There aren't too many pictures of the desk in progress, but here is one of the sides being glued up. I used a drill and jigsaw to cut the openings, and a lot of work with a rasp to clean them up. Since then, I've learned a lot about pattern routing!
Here's a view of the ends assembled to the bottom stretcher. Note that the keyed tenons are real, and functional!
Here's a detail on the keys. I won't make them sharp like that again, they're hard to knock out when you need to. I haven't worked out what else to do though, all the designs that make it easier to remove the keys look...well, dorky to me. Maybe I'll get something worked out someday, and if you have any ideas, please let me know!
Closeup of one of the ends completely assembled. Although most of this desk follows the tradition of avoiding mechanical fasteners (careful joinery is almost all you ever need), there are screws in the runners at the top of the side pieces, and in the upper stretcher. These are consistent with Stickley's plans though, so I don't feel too bad.
Here's a view of the complete, unfinished desk.
This is what makes quartersawn white oak so attractive these days. This cross-grain pattern is called ray flake, and if finished correctly it really stands out and makes a striking contrast to the rest of the grain. Stickley and other Arts & Crafts furniture makers of the day worked hard to minimize this effect. The ammonia fuming process which gives so much character to white oak was the result of work done by Stickley and others to make the ray flake cells absorb color consistently with the rest of the cells, and so even out the tone.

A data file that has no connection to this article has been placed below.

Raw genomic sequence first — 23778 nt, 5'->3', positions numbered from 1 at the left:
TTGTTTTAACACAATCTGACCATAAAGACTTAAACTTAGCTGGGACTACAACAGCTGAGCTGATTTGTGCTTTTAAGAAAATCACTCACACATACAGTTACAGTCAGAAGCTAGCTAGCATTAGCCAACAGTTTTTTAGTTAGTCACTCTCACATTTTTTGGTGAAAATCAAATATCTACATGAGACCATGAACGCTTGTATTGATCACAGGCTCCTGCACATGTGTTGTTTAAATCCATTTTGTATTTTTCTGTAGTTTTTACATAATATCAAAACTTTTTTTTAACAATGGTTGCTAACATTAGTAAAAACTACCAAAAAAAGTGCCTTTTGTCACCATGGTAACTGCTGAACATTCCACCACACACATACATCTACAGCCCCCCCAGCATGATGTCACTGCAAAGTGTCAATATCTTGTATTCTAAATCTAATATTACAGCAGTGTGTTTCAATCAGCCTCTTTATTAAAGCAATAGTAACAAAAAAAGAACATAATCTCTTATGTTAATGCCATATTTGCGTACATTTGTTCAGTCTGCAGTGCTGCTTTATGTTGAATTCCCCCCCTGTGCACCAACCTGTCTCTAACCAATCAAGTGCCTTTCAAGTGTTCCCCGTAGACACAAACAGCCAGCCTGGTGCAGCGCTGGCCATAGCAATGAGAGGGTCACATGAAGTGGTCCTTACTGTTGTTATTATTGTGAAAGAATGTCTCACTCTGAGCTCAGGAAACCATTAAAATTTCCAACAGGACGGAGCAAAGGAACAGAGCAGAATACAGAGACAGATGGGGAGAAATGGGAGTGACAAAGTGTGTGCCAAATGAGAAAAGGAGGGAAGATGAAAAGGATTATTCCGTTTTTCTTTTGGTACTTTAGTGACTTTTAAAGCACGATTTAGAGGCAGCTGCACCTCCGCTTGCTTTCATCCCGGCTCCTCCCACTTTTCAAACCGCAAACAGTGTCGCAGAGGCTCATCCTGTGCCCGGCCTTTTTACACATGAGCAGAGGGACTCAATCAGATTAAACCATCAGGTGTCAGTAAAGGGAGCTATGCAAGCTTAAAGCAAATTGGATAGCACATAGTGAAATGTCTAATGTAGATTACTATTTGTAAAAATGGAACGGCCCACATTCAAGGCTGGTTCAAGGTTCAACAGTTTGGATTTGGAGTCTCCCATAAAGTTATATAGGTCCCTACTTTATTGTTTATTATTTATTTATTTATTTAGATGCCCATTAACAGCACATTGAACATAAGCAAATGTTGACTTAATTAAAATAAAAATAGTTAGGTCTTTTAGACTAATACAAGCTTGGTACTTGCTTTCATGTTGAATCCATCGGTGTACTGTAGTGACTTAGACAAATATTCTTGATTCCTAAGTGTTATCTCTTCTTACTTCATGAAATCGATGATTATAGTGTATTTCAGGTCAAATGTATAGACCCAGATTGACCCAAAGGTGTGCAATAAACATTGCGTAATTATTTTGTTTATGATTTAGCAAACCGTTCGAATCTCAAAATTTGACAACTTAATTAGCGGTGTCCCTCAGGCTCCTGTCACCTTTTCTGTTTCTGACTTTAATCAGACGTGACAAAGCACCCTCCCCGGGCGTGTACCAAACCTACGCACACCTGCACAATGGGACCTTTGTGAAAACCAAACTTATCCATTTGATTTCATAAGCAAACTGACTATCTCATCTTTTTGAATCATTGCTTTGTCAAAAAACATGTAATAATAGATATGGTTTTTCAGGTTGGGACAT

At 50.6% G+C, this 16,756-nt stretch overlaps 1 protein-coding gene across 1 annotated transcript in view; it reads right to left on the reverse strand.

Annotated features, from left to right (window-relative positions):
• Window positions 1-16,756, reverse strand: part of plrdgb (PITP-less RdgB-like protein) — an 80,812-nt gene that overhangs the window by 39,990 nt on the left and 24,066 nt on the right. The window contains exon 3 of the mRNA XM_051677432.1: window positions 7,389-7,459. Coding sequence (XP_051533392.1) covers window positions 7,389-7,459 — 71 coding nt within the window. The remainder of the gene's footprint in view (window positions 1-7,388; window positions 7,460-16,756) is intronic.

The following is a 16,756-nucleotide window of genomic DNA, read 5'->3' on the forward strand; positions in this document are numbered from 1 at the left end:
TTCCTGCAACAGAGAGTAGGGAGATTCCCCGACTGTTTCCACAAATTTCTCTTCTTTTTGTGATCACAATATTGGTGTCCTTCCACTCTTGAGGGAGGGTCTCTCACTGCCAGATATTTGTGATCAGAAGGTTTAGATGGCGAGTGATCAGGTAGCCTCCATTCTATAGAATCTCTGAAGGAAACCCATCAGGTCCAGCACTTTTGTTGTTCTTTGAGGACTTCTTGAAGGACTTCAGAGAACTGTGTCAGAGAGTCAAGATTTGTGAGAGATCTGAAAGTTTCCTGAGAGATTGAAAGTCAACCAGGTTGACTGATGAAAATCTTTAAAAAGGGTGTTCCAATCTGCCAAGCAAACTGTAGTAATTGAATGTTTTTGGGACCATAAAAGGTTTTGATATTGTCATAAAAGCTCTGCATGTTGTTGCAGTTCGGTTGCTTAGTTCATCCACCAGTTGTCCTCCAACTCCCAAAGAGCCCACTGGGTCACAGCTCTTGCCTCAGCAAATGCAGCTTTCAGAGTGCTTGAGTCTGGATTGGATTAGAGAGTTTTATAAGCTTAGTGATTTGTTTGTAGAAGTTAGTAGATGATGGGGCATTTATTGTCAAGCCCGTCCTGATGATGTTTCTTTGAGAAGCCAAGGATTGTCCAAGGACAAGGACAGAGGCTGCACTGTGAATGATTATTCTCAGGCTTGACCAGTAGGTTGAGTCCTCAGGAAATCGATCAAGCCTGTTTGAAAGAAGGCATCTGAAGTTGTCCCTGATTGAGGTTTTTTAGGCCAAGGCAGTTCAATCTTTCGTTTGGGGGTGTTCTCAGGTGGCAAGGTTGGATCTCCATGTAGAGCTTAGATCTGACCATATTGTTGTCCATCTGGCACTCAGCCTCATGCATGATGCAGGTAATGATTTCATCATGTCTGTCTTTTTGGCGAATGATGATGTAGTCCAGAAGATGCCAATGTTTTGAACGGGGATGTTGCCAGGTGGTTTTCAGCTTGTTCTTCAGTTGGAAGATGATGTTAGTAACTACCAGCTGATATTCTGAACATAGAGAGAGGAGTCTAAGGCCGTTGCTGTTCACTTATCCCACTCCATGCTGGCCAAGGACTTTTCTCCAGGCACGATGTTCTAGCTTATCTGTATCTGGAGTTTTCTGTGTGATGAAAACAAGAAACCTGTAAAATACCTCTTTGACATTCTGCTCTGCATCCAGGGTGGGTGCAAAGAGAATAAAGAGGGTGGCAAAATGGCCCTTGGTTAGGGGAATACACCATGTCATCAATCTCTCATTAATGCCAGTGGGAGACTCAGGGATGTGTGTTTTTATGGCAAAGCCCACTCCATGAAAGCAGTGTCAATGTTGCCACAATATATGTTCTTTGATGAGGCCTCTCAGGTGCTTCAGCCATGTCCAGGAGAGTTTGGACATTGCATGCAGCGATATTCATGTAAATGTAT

Here's the same corner after the finish has been applied. It is an aniline dye (golden oak or some such thing), followed by boiled linseed oil (not really boiled, just has driers added to speed the cure time), followed by oil based stain (a mahogany, I think -- something with browns and reds in it) and topcoated with polyurethane (it's a desk, and needs to stand up to whatever coffee cups and tea glasses can throw at it).
Here's the rest of the top, from the other end.
A view of the whole desk, in place with nothing yet riding on it.
Here's a view showing the upper keyed tenon and the upper stretcher as well. Ordinarily you might use a not-so-figured piece for this, but I had it, and this is for Jill, after all. :-)
An unusual view, but you can see the holes in the upper stretcher where the screws go. I said they were there, not that I meant anyone to see them!
The desk after being accessorised and placed in service. Check out the special accessory lower right. ;-)